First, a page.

The cameras on the original Surface and Surface Pro weren't that impressive, but the 1080p Surface 2 cameras are a definite improvement, especially in lower light - thanks to the much larger sensor on the 3.5MP front camera.
Since the time you're most likely to use a tablet webcam is for making a Skype video call, that's probably the most important improvement, but the picture quality is also substantially better. The rear 5MP camera is also better than the Surface camera, but it's more 'basic phone camera' than any sort of competition for the Nokia Lumia 1020.
The image quality of photos you take is actually higher than the preview shown on screen; text and textures were both sharper and crisper in photos than they looked as if they would be before we took the shots.
The low-light compensation adjusts the preview as you watch, so wait a few seconds before starting a video call or snapping a selfie. This also coped well with outdoor pictures on the rear camera taken on an overcast day; despite the cloud, colours were bright and fairly accurate. The problem is how poor the camera is at focusing on things that are really close; don't expect to do macro shots of flowers.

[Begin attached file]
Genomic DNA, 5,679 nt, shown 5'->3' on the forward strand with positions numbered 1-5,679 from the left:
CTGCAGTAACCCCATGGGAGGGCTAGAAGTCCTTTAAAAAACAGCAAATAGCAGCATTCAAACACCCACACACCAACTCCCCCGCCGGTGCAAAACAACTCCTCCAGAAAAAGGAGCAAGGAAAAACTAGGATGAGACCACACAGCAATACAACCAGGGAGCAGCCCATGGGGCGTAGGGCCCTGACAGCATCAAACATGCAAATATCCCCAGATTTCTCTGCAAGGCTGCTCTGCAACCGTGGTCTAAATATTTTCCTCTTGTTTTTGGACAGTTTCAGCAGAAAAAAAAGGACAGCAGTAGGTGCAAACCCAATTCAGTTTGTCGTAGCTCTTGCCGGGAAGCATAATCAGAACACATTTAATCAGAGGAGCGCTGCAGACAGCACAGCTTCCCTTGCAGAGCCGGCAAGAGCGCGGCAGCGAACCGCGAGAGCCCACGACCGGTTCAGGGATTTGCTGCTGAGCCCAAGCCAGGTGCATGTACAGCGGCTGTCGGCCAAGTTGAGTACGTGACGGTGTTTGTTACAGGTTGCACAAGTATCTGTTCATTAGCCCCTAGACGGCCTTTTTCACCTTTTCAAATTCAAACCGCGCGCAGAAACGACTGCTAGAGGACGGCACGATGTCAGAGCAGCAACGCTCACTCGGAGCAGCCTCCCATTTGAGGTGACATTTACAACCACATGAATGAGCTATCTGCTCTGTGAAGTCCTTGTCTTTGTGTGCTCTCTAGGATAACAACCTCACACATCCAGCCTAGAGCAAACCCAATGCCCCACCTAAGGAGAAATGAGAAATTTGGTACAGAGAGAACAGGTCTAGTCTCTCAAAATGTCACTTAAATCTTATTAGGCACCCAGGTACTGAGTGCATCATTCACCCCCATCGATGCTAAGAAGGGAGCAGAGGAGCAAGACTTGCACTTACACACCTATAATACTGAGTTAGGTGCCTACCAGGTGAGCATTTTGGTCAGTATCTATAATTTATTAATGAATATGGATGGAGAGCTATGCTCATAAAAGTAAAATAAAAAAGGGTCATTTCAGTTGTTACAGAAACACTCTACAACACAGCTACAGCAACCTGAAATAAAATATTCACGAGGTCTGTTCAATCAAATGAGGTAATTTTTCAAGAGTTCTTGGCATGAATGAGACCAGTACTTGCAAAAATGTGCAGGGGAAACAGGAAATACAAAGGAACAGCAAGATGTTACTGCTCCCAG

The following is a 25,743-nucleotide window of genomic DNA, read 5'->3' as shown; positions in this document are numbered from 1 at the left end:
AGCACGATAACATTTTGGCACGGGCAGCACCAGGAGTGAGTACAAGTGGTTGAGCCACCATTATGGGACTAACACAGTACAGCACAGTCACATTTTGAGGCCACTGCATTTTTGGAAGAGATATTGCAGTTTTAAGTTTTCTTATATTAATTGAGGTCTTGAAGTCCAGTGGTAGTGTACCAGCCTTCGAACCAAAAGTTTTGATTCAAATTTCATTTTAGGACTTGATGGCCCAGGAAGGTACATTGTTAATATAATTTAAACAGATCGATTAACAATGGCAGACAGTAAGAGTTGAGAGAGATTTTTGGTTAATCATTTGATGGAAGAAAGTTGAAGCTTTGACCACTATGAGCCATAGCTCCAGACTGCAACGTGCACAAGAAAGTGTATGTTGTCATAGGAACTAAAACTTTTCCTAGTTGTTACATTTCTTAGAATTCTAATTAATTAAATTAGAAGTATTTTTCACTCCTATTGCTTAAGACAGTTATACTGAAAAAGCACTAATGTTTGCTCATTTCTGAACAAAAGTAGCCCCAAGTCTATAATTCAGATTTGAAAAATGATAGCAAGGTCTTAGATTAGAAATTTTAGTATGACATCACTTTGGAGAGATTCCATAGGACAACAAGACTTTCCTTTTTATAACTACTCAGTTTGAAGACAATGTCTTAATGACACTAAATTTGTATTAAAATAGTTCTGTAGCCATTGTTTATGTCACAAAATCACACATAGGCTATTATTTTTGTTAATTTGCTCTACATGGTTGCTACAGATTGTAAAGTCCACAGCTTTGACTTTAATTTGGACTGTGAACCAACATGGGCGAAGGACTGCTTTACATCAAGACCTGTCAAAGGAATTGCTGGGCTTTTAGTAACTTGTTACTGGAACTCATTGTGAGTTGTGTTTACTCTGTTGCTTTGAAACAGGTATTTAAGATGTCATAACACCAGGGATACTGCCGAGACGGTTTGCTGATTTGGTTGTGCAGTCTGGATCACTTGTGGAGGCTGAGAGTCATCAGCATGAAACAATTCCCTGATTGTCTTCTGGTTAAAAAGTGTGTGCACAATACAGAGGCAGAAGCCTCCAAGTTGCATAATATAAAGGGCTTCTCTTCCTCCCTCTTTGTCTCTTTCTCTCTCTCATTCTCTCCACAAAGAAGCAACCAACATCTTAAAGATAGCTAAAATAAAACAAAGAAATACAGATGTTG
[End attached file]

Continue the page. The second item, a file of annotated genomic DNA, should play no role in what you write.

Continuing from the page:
The extra performance of the Surface 2 means the panorama tool (which creates up-to-360 degree Photosynths rather than flat shots) runs perfectly happily; it was about as fast as on an original Surface Pro running Windows 8.1. For comparison, on the Atom-based Acer Iconia W3 running the 8.1 Preview, it didn't work at all.
Our favourite camera feature is for the way you usually take a picture a second too late; tap the photo thumbnail to open it then drag the slider around the circle enclosing the Save button to pick from the shots the camera saves from just before you took the photo. This is the same kind of tool you get in the Photos app for changing exposure and colour balance but it lets you rewind to get an action shot or the perfect expression.
Both cameras are angled to show a good view of your face or what you're looking at when the Surface 2 is propped up on the kickstand. That means when you're holding the Surface 2 to take a photo, you have to tilt it further down that you expect to frame your shot. On the other hand, given how awkward it is to take a photo with a 10-inch tablet anyway, you're going to use this mostly for showing the person you're talking to what you can see rather than for real photography.